March 14, 2000 - [Whittier Daily News, Whittier, CA, US]
Betty Wilson dies at age 84

By Valerie Marrs
Staff Writer

SANTA FE SPRINGS -- Betty Wilson, who retired from local government in 1997 after serving 40 years on the Santa Fe Springs City Council, was found dead in her home Monday, presumably of natural causes. She was 84.

She was the first-ever female mayor in Los Angeles County.

Funeral services are tentatively arranged to be held at Florence Avenue Foursquare Church, city officials said.

"Betty Wilson's life is synonymous with the city of Santa Fe Springs," said Mayor George Minnehan. "She helped to found the city, established its mission and served as its first mayor."

She was born Grace Elizabeth Harrold on June 13, 1915. She grew up in the farming community of Danville, Ill., where her father owned a dry goods store and an auto dealership. Her mother worked in the store, but was active in organizations such as the PTA, and Wilson credited her mother's community involvement for planting the seed of civic duty in her.

After she and Sterling Wilson were married, they moved to Washington, but decided the Southern California climate would suit them better and settled in Santa Fe Springs. Her husband, who died in 1990, worked for a steel company, and Wilson got a job with the city of Los Angeles, working 25 years as a field deputy for former L.A. City Councilmen L.E. Timberlake and Donald D. Lorenzen.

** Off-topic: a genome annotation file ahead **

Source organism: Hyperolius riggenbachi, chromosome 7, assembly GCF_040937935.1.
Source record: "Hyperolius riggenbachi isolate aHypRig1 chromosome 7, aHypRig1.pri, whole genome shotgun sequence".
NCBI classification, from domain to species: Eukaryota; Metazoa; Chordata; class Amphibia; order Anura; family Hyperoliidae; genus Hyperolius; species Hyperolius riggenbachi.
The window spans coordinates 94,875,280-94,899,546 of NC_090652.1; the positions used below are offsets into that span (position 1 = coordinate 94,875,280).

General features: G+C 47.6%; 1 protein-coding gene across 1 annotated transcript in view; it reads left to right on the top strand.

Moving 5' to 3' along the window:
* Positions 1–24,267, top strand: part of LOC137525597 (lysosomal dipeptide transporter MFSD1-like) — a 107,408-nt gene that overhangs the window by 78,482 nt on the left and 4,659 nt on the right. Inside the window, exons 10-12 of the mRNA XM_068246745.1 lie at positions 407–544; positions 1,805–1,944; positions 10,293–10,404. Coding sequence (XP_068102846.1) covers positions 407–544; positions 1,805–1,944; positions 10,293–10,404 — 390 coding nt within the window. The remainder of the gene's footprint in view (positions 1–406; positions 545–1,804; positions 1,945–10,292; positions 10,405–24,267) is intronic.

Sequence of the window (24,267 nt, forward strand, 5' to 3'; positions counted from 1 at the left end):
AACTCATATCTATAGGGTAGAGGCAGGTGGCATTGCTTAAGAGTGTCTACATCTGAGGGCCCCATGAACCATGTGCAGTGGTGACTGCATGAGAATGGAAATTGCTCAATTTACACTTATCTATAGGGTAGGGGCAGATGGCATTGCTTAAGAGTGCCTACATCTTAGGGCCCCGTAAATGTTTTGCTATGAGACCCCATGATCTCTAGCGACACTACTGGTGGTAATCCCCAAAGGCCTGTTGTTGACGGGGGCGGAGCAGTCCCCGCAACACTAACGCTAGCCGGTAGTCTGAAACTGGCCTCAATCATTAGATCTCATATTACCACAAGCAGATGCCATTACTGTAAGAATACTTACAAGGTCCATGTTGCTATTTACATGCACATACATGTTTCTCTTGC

The Wilsons were still relative newcomers to the community when Betty began campaigning for cityhood. As a working wife and mother, she helped gather signatures for incorporation. When residents voted to become a city, they also elected Betty Wilson to the first City Council. One of the council's first official acts in May 1957 was to elect her mayor, making her the first woman mayor in Los Angeles County history.

In 1976, Wilson mounted her only unsuccessful political attempt, running as a Democrat for the new 33rd state Senate seat. After defeating Cecil Green of Norwalk and Gerald Olivet of Whittier in her party's primary, she lost to Bill Campbell, a Republican assemblyman from Hacienda Heights, in the November general election. If she had won, she would have been the first woman member of the state Senate.

During her 40 years on the City Council, Wilson served 11 terms as mayor.